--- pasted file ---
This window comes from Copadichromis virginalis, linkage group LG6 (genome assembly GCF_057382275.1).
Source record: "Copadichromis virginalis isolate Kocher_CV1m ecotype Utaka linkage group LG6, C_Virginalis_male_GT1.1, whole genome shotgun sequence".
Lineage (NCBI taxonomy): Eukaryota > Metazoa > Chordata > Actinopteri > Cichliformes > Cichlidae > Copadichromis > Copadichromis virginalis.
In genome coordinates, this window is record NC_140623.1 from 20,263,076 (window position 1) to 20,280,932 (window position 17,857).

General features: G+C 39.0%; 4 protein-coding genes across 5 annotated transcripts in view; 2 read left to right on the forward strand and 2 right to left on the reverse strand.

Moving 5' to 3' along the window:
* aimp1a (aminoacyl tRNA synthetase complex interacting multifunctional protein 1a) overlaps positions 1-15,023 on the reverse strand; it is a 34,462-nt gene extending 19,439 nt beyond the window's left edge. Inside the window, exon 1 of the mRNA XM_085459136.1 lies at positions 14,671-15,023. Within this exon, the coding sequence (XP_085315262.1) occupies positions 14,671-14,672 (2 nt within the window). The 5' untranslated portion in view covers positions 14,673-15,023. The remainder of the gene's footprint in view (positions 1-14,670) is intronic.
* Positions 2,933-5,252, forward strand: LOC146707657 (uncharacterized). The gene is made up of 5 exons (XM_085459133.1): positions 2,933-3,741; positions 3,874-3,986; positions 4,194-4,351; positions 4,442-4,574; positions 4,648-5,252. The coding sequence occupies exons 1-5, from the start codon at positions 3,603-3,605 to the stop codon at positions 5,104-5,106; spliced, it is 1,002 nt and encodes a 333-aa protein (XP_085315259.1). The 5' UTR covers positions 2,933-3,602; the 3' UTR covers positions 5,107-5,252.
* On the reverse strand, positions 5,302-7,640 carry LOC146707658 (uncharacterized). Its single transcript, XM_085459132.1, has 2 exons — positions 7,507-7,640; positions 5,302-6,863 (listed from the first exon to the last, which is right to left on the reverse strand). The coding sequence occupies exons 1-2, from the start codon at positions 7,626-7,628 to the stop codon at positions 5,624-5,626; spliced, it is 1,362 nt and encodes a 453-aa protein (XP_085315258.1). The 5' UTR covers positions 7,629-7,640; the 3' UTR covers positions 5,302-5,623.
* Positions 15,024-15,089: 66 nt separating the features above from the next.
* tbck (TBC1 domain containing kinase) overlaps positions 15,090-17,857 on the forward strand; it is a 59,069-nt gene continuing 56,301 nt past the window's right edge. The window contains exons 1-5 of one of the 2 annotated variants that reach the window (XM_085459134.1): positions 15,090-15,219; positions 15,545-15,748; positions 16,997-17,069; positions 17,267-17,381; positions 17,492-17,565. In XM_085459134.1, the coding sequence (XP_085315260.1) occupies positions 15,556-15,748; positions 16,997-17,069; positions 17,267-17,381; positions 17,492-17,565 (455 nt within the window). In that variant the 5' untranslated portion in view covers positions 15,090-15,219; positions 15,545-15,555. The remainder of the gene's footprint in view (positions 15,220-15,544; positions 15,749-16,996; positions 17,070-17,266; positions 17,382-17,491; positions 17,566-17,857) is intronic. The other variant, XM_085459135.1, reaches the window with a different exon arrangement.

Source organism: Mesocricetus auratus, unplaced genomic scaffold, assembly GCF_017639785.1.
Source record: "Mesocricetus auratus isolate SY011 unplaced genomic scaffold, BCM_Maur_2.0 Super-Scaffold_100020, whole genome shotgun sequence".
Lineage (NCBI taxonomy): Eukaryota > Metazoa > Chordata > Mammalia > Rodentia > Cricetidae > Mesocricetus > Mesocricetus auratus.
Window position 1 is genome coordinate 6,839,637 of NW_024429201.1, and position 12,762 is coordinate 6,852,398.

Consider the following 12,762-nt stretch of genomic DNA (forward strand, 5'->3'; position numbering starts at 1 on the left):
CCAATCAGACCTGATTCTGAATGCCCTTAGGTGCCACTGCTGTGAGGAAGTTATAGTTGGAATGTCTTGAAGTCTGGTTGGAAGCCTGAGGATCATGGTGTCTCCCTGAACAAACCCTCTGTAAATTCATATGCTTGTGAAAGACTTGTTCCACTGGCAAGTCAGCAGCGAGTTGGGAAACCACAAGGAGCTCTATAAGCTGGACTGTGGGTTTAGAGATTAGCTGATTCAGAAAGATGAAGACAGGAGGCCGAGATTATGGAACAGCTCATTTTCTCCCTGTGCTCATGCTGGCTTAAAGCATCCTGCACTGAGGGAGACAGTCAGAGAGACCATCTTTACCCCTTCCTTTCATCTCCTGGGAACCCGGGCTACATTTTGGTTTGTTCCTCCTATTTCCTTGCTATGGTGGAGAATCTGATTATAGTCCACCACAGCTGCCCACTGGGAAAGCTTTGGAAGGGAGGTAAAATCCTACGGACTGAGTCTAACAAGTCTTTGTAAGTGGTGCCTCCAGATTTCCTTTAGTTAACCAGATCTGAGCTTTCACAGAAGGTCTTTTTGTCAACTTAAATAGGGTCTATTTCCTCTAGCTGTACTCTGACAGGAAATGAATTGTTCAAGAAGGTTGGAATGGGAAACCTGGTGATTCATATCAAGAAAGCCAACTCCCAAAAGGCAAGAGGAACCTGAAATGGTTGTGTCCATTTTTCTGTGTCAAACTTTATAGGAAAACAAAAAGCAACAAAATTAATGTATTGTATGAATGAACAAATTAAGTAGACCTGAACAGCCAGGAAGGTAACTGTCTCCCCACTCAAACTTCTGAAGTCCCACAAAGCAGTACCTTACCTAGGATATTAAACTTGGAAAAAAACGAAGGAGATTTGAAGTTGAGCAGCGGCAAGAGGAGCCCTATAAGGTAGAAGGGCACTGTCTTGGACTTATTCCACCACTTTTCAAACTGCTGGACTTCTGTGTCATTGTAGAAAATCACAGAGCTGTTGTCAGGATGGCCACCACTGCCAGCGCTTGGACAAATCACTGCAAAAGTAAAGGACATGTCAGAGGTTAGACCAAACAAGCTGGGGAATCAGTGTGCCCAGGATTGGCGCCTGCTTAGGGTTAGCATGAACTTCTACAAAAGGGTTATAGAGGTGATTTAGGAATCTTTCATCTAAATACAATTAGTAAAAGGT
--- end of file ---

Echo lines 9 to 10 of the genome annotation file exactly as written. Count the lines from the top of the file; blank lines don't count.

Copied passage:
* On the reverse strand, positions 5,302-7,640 carry LOC146707658 (uncharacterized). Its single transcript, XM_085459132.1, has 2 exons — positions 7,507-7,640; positions 5,302-6,863 (listed from the first exon to the last, which is right to left on the reverse strand). The coding sequence occupies exons 1-2, from the start codon at positions 7,626-7,628 to the stop codon at positions 5,624-5,626; spliced, it is 1,362 nt and encodes a 453-aa protein (XP_085315258.1). The 5' UTR covers positions 7,629-7,640; the 3' UTR covers positions 5,302-5,623.
* Positions 15,024-15,089: 66 nt separating the features above from the next.